Twitter is abundant with compelling news, live debates and real-time interaction. Millions of tweets are chedulehared daily, and the whole world is reading. Despite this, even the most provocative writers will go ignored if they don’t put time into building a following. As with every social media platform, you’ve got to get your strategy right.
Over one million tweets are published every hour. Luckily this doesn’t mean you’re inevitably going to be lost within a white noise of marketing posts and photos of people’s breakfasts. Twitter IS an enormous community, but it is made up of thousands of smaller ones. As long as the content you post has one core focus, you will successfully create a community of people with one shared interest.
The key is knowing how to build a Twitter following of readers who are genuinely interested in you.
Part 1 – Build your profile.
If your profile is unclear, readers will not follow you. Building your profile will take a while but you will only have to do this once. Below are some simple steps you can take to pique interest of potential followers.
Make your Twitter name short
Before starting to think up the most original, wittiest, quirkiest and most memorable name known to mankind; slow down and try to think about what communicates yourself and your work in the simplest way possible.
Tweets are limited to 140 characters, so every single character counts.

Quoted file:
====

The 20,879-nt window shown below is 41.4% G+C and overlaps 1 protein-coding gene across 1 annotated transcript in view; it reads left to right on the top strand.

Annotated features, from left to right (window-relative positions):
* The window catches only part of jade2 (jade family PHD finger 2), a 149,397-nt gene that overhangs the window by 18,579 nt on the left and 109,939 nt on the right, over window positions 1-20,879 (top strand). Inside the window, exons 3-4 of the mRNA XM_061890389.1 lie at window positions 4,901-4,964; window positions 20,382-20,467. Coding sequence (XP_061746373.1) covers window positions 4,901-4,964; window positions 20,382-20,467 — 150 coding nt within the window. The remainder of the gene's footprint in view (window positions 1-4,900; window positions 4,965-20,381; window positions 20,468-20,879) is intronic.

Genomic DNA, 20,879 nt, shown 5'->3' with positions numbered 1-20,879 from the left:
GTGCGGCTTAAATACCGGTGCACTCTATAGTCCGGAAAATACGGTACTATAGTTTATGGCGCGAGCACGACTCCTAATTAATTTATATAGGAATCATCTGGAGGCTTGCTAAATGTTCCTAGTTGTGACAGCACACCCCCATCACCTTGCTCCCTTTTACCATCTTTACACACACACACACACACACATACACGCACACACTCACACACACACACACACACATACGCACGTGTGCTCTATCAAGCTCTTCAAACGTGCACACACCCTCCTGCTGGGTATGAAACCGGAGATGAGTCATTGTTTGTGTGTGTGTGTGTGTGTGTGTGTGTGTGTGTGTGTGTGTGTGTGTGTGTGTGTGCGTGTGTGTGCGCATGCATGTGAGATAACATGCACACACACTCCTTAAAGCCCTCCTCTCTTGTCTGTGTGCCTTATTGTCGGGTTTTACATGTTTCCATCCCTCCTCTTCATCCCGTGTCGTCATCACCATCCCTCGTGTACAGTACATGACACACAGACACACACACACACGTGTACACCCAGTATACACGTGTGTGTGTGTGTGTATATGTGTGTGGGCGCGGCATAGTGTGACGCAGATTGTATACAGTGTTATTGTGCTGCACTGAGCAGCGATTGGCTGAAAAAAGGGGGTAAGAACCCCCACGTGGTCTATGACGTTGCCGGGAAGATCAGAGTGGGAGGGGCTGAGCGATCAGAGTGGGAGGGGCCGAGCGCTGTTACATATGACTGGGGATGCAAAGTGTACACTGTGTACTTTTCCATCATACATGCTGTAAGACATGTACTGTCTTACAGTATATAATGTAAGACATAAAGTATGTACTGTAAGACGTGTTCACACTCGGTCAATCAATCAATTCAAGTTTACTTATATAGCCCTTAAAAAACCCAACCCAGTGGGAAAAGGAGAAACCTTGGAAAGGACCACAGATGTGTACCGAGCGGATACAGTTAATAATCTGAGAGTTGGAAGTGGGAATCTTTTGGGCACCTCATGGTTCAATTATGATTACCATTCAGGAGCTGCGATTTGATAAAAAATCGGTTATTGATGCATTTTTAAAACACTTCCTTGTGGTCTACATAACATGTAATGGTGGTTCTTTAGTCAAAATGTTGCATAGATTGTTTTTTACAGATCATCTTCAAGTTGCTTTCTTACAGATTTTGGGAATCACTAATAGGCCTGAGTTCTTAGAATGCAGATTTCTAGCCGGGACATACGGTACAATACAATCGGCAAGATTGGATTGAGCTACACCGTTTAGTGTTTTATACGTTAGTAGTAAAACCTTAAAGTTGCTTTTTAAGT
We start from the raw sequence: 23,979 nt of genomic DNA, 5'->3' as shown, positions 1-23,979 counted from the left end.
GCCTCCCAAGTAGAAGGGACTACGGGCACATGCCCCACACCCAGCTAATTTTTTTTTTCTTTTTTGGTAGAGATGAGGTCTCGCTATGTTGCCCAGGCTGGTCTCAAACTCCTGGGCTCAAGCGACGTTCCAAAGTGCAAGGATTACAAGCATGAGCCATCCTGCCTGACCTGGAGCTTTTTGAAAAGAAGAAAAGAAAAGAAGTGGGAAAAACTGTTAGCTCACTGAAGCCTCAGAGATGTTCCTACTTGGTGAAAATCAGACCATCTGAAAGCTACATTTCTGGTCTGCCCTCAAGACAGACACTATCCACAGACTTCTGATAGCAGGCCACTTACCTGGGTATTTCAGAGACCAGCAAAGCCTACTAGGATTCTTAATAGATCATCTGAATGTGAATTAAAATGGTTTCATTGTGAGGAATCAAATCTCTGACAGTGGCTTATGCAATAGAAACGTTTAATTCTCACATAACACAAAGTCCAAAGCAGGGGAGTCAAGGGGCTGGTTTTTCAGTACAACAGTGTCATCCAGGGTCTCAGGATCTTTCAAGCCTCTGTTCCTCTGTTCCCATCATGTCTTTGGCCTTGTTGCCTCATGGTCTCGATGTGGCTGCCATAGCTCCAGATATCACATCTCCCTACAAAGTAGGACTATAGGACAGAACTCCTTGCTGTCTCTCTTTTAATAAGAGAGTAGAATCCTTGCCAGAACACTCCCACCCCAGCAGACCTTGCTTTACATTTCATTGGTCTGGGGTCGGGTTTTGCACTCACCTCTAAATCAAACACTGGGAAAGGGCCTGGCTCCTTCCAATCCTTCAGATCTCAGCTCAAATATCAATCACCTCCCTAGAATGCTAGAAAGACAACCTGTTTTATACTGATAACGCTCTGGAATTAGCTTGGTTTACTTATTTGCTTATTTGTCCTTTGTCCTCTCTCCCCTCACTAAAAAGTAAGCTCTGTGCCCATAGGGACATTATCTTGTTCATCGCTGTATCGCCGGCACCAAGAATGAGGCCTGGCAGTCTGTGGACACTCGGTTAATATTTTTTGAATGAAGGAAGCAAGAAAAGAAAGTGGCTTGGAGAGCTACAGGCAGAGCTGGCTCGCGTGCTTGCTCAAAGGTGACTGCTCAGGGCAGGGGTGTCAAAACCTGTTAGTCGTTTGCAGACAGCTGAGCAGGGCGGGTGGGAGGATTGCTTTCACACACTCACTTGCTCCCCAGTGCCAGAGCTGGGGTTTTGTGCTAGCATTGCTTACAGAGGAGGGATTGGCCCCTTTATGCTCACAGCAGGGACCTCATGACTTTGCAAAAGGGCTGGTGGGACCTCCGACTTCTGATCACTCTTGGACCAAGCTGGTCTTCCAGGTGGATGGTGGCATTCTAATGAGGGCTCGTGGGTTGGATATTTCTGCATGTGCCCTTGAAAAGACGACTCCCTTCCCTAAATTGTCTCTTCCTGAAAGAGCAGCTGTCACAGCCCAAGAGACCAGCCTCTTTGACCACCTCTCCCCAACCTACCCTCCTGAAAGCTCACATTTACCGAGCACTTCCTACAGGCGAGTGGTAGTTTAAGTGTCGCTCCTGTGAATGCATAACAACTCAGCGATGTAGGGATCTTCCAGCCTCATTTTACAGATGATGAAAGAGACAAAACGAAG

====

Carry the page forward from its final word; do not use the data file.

As you can see in the image, typing @PenguinUKBooks has lowered the character count from 140 to 124 characters. When your followers cannot fit their tweet alongside your Twitter name, they will abandon the tweet resulting in you losing exposure.
An unorthodox name is memorable, but it will jeopardize your chance of being found. Think about what your target audience will be searching for; you want to make it as easy as possible for them to find you.
Consider using your author name or blog title. Either of these would be easy for potential readers to find. Failing that, you might consider using the title of your best-selling book or series. Ask yourself; can your readers find you? And how are you making it easy for them?
Your author bio
Simplicity is key. Use only one sentence to help the reader pre-empt the nature of your tweets. If your tweets are primarily focused on your writing, your bio could simply be “author”. Margaret Atwood takes this approach. However, I would recommend adding your genre of writing into the bio; for example “Horror author” or even “Fiction writer”, to paint a clearer picture of what to expect. You can, of course, expand on that but I highly recommend that your first three words sum you up.
Part two – the daily routine.
So you’ve got the dashing profile photo, snappy name and a killer bio, now let’s go ahead and get some followers. The routine listed below provides daily and weekly steps that you can take to build a large following in less than fifteen minutes per day.
1. Follow the followers
The most effective way to organically accumulate more followers is to follow people who will be interested in you. Following English lit students would be a great way to gain more followers.
An efficient strategy is to locate a profile of another professional author, preferably who writes in the same genre or style as you. You then need to view their “followers” list. From there, spend one or two minutes following their followers, most of these people will follow you back. They have already shown a public interest in authors of your genre. Do this once per day on different authors lists.